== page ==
Traumatic experiences can be difficult to ask about, to speak about, and to hear about. Yet questions and answers about trauma are part of more and more conversations here at Trilogy as we strive to move the paradigm of assessment from What is wrong with you? to What happened to you?
Talking about trauma is complicated. It might mean asking someone about long-forgotten abuse from childhood and helping him understand how “shooting up” is still a desperate attempt to numb that pain. It might mean fumbling over our words as we strive to find those that could offer some relief to his pain. It might mean the sting of our own emotions as we hear the story: the grief of seeing our own history reflected in his—or the guilt of not.
April 2012 marked the beginning of Trilogy’s participation in a learning community for Trauma-Informed Care through the National Council for Community Behavioral Healthcare. Being trauma-informed means that we acknowledge how prevalent traumatic experiences are for the people we serve and ourselves, we understand the impact of trauma on mental and physical well-being, and we create systems of care based on the presumption that every individual with whom we are in connection has a traumatic history—because they probably do.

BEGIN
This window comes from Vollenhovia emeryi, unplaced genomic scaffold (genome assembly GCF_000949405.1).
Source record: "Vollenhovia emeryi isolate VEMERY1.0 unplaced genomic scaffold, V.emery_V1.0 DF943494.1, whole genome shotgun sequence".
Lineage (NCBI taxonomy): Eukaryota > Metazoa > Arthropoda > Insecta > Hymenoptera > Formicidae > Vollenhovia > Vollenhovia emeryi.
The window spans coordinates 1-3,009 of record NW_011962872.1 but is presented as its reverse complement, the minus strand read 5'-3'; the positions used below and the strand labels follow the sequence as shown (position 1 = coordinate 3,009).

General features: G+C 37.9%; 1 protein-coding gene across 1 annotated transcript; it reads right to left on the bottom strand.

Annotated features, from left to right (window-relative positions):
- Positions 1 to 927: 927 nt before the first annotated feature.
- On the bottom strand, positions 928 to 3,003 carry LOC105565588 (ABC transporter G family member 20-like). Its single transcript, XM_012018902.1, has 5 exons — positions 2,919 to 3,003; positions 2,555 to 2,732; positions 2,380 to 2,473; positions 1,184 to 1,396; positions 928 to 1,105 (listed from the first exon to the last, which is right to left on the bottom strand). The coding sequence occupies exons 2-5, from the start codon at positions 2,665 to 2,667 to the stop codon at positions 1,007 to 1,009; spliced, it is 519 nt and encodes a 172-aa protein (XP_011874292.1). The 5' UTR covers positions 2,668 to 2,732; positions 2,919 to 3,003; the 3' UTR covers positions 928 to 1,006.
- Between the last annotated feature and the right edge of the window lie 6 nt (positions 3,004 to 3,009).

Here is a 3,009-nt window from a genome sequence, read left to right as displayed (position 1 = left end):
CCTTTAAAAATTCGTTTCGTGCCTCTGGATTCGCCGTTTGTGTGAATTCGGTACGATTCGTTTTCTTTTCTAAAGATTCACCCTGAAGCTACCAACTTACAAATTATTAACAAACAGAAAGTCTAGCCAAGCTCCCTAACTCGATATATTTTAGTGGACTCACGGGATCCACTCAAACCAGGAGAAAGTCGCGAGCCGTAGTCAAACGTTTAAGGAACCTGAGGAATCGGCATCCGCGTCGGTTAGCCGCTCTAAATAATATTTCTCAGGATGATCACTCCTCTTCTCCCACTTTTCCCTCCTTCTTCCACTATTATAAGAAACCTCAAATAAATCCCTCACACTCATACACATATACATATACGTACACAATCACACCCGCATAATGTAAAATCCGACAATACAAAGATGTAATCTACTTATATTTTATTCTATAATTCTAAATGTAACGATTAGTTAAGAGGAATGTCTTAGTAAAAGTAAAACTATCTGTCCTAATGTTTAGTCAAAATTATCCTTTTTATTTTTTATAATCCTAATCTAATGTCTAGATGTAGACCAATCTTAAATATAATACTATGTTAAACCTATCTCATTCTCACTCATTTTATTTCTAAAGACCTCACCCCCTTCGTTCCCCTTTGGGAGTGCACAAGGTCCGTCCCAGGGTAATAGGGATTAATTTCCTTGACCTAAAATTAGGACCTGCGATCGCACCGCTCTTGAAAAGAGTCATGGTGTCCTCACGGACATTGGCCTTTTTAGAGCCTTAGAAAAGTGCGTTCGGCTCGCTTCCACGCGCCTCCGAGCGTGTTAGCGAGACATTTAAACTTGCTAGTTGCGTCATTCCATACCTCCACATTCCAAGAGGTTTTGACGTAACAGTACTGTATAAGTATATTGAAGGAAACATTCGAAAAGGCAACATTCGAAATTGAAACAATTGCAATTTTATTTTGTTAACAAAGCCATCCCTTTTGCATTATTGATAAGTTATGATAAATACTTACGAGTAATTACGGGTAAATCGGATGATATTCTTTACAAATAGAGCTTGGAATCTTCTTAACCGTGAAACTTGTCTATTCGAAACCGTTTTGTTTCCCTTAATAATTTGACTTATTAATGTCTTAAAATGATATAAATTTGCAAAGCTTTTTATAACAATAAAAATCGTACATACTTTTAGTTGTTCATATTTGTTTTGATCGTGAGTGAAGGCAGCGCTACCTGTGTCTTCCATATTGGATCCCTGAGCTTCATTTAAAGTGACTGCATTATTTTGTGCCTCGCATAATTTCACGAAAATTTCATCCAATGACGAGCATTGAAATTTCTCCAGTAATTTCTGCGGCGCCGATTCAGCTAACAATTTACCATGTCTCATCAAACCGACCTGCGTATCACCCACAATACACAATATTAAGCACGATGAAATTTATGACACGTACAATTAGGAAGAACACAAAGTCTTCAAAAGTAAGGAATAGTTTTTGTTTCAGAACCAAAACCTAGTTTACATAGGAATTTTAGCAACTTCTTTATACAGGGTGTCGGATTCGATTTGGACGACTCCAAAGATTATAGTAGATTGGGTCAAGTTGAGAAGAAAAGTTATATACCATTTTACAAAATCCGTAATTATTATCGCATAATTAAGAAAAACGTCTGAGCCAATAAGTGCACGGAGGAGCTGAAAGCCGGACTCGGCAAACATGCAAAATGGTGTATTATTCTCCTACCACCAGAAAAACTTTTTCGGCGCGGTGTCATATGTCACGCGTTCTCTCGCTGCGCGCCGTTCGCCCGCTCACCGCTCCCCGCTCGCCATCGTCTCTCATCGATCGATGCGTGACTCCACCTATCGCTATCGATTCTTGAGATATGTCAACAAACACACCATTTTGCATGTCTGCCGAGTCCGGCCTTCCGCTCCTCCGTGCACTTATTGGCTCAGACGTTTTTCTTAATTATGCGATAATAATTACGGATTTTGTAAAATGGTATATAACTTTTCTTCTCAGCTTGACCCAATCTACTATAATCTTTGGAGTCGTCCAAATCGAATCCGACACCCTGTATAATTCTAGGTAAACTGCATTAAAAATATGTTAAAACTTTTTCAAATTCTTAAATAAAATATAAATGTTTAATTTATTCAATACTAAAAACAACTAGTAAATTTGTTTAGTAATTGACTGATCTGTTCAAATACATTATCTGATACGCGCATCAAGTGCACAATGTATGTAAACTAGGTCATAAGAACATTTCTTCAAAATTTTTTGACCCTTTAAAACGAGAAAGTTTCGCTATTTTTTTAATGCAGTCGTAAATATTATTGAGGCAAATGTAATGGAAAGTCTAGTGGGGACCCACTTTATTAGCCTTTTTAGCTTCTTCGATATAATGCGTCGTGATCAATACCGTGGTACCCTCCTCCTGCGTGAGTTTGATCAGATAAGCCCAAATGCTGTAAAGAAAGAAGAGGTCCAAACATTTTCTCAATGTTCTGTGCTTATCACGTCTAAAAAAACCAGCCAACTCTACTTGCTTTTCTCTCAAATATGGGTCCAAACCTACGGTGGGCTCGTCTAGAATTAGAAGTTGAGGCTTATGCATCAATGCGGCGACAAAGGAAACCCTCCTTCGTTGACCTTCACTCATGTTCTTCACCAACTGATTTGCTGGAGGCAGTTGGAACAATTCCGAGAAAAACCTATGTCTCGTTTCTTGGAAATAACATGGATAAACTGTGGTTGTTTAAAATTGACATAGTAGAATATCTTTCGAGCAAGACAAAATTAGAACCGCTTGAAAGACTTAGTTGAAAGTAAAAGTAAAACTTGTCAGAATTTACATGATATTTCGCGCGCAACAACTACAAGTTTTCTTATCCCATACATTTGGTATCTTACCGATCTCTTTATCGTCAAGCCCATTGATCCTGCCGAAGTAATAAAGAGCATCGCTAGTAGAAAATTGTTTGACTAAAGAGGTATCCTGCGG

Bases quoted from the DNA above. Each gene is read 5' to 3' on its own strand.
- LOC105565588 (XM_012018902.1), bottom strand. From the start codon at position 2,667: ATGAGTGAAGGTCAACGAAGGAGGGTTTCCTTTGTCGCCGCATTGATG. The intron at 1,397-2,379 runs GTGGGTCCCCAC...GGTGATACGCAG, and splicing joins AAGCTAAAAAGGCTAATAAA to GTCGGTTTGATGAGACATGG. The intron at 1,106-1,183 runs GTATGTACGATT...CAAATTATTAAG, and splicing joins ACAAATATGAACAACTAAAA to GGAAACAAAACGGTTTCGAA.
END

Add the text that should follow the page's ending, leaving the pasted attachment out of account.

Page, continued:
So we’re tasked with talking about something that we’re not necessarily used to talking about, and not in these ways. But we hope that having these conversations mean that this is a place where you can talk about these things honestly and safely. This is a place where we can work together to understand how the trauma is related to mental illness, addiction, health issues. This is a place where we can combat the secrecy and shame that come from being told to keep silent, to avoid the uncomfortable thoughts, feelings, memories, and to deal with it alone. It also means that we will not collude with the beliefs of a world that minimizes or ignores the prevalence and impact of trauma.
A personal favorite author of mine, Audre Lorde, said “Your silence will not protect you.” The Trilogy community is learning together the value of asking the questions, of speaking the truth, of telling the stories. And we’re also learning how to support each other as the stories come forth. Because even though understanding trauma means creating better care for clients and a better environment for us all, the simple process of speaking, of being heard, and of having someone else bear witness to your pain, is healing.
What do you think are important components of being trauma-informed?
How does knowing that most people around us have experiences trauma impact the way you see the people you work with? See in the world?
How does talking about trauma promote connection and recovery?
 (Mueser et al., 2004, Mueser et al., 1998)